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Networked Founders: The Fastest Way to Scale Your Business and Grow Revenue

Written by John Hetherington

It's not just a strategy; it's a game-changer. Discover the secret behind billion-dollar companies like Uber, Airbnb, and TripAdvisor – they're all Networked Founders! Groundbreaking research reveals how this approach leads to soaring profit margins, unprecedented revenue growth, and remarkable scalability. But it's not just about networking; it's about building relationships, fostering collaboration, and helping others.

Wharton published research showing that Networked Founders will produce the largest profit margins, generate the most revenue growth, and are more scalable than traditional start-ups. Think of Uber, Airbnb, and TripAdvisor. All billion-dollar companies that have scaled fast because of being Networked.

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How Routines Optimize Life

Written by Juli Shulem

Case Study:

An ADHD client I was working with resisted putting structure in place. Like many I work with, he knew it would probably be beneficial, yet never having imposed structure in his life as an adult, he figured he could get by without it. However, anxiety and stress were present on a regular basis and that didn’t feel so good.

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What Will You STOP Doing or AVOID Doing in the New Year?

Written by Juli Shulem

Many are thinking about what they are planning to DO in the new year, but don’t neglect thinking about what you will STOP or No Longer do in the new year, too. 

Maybe you took on a variety of new tasks, projects, or responsibilities this past year.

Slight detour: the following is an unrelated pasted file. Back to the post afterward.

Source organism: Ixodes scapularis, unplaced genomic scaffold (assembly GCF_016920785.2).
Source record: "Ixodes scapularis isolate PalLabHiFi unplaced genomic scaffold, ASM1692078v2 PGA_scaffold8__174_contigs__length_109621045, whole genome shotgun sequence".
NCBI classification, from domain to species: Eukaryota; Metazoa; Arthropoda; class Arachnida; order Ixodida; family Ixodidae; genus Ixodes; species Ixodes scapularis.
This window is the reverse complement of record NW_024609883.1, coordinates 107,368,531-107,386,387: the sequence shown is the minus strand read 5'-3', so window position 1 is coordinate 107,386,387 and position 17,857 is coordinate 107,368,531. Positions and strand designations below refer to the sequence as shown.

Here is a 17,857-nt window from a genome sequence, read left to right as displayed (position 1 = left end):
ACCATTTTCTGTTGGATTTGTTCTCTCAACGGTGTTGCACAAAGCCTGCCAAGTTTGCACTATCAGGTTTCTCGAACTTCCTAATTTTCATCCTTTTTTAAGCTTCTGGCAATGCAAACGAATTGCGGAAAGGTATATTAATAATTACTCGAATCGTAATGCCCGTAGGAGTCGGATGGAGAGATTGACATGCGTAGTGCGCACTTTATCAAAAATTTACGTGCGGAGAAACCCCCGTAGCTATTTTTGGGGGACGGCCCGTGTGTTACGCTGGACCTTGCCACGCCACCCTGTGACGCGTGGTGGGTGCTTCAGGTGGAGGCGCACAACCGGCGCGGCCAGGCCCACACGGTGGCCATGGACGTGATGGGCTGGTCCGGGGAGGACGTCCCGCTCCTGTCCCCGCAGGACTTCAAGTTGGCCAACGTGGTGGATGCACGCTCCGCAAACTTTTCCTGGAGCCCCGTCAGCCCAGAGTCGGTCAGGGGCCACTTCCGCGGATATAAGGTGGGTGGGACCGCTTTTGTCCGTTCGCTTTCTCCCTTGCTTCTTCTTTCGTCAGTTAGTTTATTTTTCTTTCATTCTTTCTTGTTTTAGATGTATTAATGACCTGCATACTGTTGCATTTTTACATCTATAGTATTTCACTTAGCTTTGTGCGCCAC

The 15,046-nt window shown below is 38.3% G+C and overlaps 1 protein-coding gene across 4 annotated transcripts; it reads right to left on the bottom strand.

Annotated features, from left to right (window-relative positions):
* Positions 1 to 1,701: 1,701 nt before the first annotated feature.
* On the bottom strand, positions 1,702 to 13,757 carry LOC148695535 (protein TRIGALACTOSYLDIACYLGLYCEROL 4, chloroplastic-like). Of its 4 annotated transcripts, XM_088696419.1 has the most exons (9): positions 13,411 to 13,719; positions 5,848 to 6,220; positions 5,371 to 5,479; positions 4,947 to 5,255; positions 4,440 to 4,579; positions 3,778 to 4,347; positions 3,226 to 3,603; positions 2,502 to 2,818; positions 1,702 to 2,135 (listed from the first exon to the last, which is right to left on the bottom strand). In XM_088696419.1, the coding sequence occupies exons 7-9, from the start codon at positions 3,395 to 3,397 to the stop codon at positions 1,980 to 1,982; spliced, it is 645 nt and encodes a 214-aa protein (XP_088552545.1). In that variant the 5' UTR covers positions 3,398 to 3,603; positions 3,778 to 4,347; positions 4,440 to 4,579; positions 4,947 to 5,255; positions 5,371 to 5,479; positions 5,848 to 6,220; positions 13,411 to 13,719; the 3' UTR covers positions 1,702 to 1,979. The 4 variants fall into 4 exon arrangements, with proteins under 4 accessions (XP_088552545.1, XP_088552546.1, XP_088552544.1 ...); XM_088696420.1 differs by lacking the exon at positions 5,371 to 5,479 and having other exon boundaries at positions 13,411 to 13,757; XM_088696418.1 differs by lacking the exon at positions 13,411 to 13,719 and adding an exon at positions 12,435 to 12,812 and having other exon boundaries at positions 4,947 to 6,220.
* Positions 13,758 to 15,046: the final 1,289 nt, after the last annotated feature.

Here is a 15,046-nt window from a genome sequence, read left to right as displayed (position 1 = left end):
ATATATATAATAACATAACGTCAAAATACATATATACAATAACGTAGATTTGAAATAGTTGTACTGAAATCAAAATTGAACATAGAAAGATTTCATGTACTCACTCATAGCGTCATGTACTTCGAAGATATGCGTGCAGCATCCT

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Year-End Musings

Written by Dorothy Martin-Neville

As we near the end of the year, I get excited about new beginnings, new adventures, and new ways of doing old things. Soon, it will be my chance to start anew – to grow – and to become even more of myself than I have ever been. For me, one of the best ways to do that is to take on more challenges. To reach higher, to take on those scary new risks that show up, and that I create.

Simultaneously, I am also aware of the need to look at the things I have done this year. What am I extremely proud of, what can I applaud myself for? What risks did I shy away from? What limiting beliefs popped up? Which impacted me and which could I simply identify and then ignore? Also, I look each year at whether or not I ever lost my passion and love of what I do and if so, why? In this, I easily learn from my clients.

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The END Game of Goals

Written by Machen MacDonald

When it comes to setting goals, most people have it wrong and wonder why what they really desire never comes about. Even if you are great at setting goals and achieving them, odds are you feel like you are missing out on something.

By setting specific, smart, actionable, realistic & timebound (S.M.A.R.T.) goals, many of my clients have achieved the financial goals they’ve set for themselves. They’re in a good, even great relationship. They’re in exceptional health. They’ve achieved status both at work and in their community and yet after acknowledging their achievements, the ask, "Is this all there is?"

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The Power Of A Question

Written by Dorothy A. Martin-Neville

I am almost finished in redesigning my Leadership Self-Assessment Tool that supports leaders in understanding their style of leadership. I have developed Thought Leader – Team Leader – Supportive Leader – Visionary Leader & Organizational Leader. Each with different strengths, vulnerabilities, beliefs, and stress patterns, along with the diseases and disorders those of each style are predisposed to, based on their patterns of stress. It is going from a pdf to a digital graphic format with immediate response and analysis. Always with an option for a more in-depth personal consultation.

In creating the questionnaire, which is now with the editor, I have been told repeatedly, by others who have seen it, “I have never been asked that question before.” If they have never been asked that question, why would they have ever spent time on understanding the answer? Our questions, especially the more outrageous or unusual ones, have the power to cause people perhaps for the first time to stop and think about themselves at a level they have never approached before.